There was no Amino Communications stand at IBC in September. Instead, the IPTV pioneer leveraged the banner of 24i, the company it acquired in July. Given that 24i is based in Amsterdam, it made sense for the software-centric online video solutions provider to host its new parent company (to be precise: Amino Technologies, PLC).
What the stand in Hall 14 also made clear was that 10-year old 24i is operating with a measure of independence. Unlike Amino’s purchase of Booxmedia and Entone in 2015, this acquisition results in 24i becoming a subsidiary, not being absorbed. “Both Amino and 24i retain their branding as two operating businesses in a group structure,” said Jamie Mackinlay, Amino SVP Global Marketing. “Amino is now a group company.”
So how does 24i impact Amino? Whereas Boox and Entone boosted Amino’s cloud assets, 24i offers Amino complementary leadership in user interface and experience (UI/UX) and TV and online video applications.
Some recent examples of the kinds of customer experiences 24i can deliver were showcased at IBC. They included a Samsung Smart TV app for Dutch landline and mobile telecom KPN; a child-friendly niche app for Dutch broadcaster NPO; a multi-device and cross-platform solution for PureFlix, created in collaboration with Comcast Technology Solutions; and a news, sports and entertainment streaming service for the Sinclair Broadcast Group.
Also on display was 24i’s modular, cloud-based application management platform, Smart OTT Backstage. Its ecosystem includes 20 integrated partners across nine categories: AI metadata, transcoding, OVP, recommendation, analytics, advertising, payment services, subscription management services and user retention.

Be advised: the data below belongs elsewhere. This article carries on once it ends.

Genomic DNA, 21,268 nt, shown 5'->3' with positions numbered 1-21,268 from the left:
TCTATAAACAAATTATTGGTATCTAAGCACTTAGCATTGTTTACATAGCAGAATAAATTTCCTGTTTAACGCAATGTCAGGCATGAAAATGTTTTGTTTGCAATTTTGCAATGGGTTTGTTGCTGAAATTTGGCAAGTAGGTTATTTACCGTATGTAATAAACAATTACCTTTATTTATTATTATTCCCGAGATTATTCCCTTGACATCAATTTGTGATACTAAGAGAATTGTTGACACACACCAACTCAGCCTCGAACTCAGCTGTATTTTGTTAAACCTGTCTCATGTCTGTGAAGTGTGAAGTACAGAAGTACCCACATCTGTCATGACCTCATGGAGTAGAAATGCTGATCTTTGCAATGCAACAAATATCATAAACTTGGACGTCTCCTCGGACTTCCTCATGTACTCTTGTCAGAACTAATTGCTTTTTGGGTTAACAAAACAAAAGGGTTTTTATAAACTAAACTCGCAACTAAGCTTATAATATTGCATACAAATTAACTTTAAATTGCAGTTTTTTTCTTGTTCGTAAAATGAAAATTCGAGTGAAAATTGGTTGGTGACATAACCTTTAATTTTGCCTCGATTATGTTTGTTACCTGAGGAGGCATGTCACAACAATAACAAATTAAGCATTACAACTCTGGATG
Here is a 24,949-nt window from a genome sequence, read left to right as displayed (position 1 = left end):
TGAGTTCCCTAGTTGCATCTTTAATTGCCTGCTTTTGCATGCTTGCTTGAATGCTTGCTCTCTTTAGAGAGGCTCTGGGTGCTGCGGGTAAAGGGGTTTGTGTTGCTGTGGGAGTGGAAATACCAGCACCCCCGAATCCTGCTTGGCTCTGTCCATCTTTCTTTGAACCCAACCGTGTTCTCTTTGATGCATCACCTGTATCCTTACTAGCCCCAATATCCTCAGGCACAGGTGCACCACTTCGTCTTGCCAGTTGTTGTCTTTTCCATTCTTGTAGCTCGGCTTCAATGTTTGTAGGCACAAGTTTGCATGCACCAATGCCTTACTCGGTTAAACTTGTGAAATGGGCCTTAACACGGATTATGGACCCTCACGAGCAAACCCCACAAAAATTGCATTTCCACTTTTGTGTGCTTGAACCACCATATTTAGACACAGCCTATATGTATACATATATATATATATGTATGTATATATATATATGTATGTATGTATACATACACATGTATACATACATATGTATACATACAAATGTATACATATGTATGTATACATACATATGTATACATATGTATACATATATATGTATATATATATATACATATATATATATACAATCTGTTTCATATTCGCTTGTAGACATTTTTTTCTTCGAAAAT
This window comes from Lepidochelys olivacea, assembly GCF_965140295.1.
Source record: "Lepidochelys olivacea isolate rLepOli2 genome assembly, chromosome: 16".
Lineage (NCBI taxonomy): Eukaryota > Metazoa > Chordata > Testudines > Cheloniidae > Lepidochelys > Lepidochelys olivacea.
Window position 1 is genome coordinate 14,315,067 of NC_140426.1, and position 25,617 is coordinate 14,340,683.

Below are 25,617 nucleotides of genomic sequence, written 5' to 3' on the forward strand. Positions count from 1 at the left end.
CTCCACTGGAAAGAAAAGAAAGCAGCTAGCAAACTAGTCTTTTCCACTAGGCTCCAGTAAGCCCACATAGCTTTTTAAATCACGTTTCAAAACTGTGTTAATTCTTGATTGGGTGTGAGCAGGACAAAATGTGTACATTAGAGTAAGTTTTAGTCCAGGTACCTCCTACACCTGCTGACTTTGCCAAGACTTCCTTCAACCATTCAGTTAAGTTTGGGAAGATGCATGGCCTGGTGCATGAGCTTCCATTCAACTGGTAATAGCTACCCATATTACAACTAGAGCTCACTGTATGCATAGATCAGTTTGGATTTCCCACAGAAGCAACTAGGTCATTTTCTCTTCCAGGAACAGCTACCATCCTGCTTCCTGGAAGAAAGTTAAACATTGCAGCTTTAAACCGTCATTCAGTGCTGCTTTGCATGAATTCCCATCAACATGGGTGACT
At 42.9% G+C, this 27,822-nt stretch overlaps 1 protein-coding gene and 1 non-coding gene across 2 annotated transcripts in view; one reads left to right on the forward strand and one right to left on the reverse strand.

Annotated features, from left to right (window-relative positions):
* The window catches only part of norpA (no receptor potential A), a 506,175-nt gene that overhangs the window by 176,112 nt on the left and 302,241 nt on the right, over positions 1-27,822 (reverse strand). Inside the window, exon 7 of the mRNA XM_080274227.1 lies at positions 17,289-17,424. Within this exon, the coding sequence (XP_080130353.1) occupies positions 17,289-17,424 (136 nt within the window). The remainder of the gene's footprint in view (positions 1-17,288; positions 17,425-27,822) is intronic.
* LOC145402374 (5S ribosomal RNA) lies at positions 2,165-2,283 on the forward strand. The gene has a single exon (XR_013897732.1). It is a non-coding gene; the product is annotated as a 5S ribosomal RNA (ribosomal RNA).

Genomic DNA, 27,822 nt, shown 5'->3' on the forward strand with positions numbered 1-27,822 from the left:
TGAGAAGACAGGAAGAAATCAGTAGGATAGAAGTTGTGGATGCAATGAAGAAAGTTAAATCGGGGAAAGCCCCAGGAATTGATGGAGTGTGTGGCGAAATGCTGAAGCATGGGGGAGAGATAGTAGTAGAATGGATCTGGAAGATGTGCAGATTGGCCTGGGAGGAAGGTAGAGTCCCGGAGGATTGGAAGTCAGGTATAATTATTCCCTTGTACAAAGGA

Amino had its own, parallel agenda. In its IBC briefings, held at the 24i stand and the IABM lounge, Amino hit on several themes related to AminoOS, including operational agility, “upcycling” as a way to address legacy infrastructure through software upgrades, and service assurance and remote configuration. Amino also talked about second-generation Android TV through its suite of AminoVU devices.
That product line is a going concern. In May, Amino announced that Bolivian government-owned telecom operator Entel had begun deploying AminoVU set-top boxes, running AminoOS, as part of an IPTV rollout across a new nation-wide fiber-optic network.
While Amino touts that more than 10 million of its IPTV devices are in use, its acquisition of 24i reveals its ongoing intention to go beyond what Mackinlay called the “launch, train and supervise” model of CPE deployments and “build a scalable software business.”
Amino thought the UI/UX space was strategic, liked 24i’s attention to recurring revenue and productized software, and believed the two companies had a common vision of the future and understanding of how to get there profitably. “Chemistry is so important in these situations,” Mackinlay said.
There could be changes going forward, including a product-set reorg. But as of IBC, the deal seems to have suited the software design and development-focused 24i. “Becoming part of the Amino Technologies Group in July 2019 has accelerated our momentum in what already was a highly successful year,” said Martijn van Horssen, Joint-CEO of 24i, in a statement.